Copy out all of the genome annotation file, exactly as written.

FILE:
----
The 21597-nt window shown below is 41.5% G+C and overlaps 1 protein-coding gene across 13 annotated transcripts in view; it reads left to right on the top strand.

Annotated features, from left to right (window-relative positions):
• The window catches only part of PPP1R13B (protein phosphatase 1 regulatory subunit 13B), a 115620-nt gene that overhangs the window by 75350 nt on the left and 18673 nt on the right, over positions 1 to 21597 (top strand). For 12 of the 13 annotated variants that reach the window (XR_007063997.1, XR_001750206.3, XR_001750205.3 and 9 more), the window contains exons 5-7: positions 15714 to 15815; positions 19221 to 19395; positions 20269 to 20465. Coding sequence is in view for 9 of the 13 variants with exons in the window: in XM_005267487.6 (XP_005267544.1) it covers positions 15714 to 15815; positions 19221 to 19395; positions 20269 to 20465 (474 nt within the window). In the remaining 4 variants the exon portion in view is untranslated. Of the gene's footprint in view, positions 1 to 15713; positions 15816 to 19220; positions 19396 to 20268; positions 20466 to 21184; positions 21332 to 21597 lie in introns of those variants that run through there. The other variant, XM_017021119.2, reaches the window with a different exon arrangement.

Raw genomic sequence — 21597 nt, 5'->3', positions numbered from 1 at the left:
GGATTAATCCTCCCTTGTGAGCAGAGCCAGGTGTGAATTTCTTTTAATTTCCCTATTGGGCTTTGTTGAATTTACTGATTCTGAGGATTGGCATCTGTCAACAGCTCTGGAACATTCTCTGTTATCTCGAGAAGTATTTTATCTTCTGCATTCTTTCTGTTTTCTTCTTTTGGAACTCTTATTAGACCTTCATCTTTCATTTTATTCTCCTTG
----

The 21597-nt window shown below is 41.5% G+C and overlaps 1 protein-coding gene across 13 annotated transcripts in view; it reads left to right on the top strand.

Annotated features, from left to right (window-relative positions):
• The window catches only part of PPP1R13B (protein phosphatase 1 regulatory subunit 13B), a 115620-nt gene that overhangs the window by 75350 nt on the left and 18673 nt on the right, over positions 1 to 21597 (top strand). For 12 of the 13 annotated variants that reach the window (XR_007063997.1, XR_001750206.3, XR_001750205.3 and 9 more), the window contains exons 5-7: positions 15714 to 15815; positions 19221 to 19395; positions 20269 to 20465. Coding sequence is in view for 9 of the 13 variants with exons in the window: in XM_005267487.6 (XP_005267544.1) it covers positions 15714 to 15815; positions 19221 to 19395; positions 20269 to 20465 (474 nt within the window). In the remaining 4 variants the exon portion in view is untranslated. Of the gene's footprint in view, positions 1 to 15713; positions 15816 to 19220; positions 19396 to 20268; positions 20466 to 21184; positions 21332 to 21597 lie in introns of those variants that run through there. The other variant, XM_017021119.2, reaches the window with a different exon arrangement.

Raw genomic sequence — 21597 nt, 5'->3', positions numbered from 1 at the left:
GGATTAATCCTCCCTTGTGAGCAGAGCCAGGTGTGAATTTCTTTTAATTTCCCTATTGGGCTTTGTTGAATTTACTGATTCTGAGGATTGGCATCTGTCAACAGCTCTGGAACATTCTCTGTTATCTCGAGAAGTATTTTATCTTCTGCATTCTTTCTGTTTTCTTCTTTTGGAACTCTTATTAGACCTTCATCTTTCATTTTATTCTCCTTG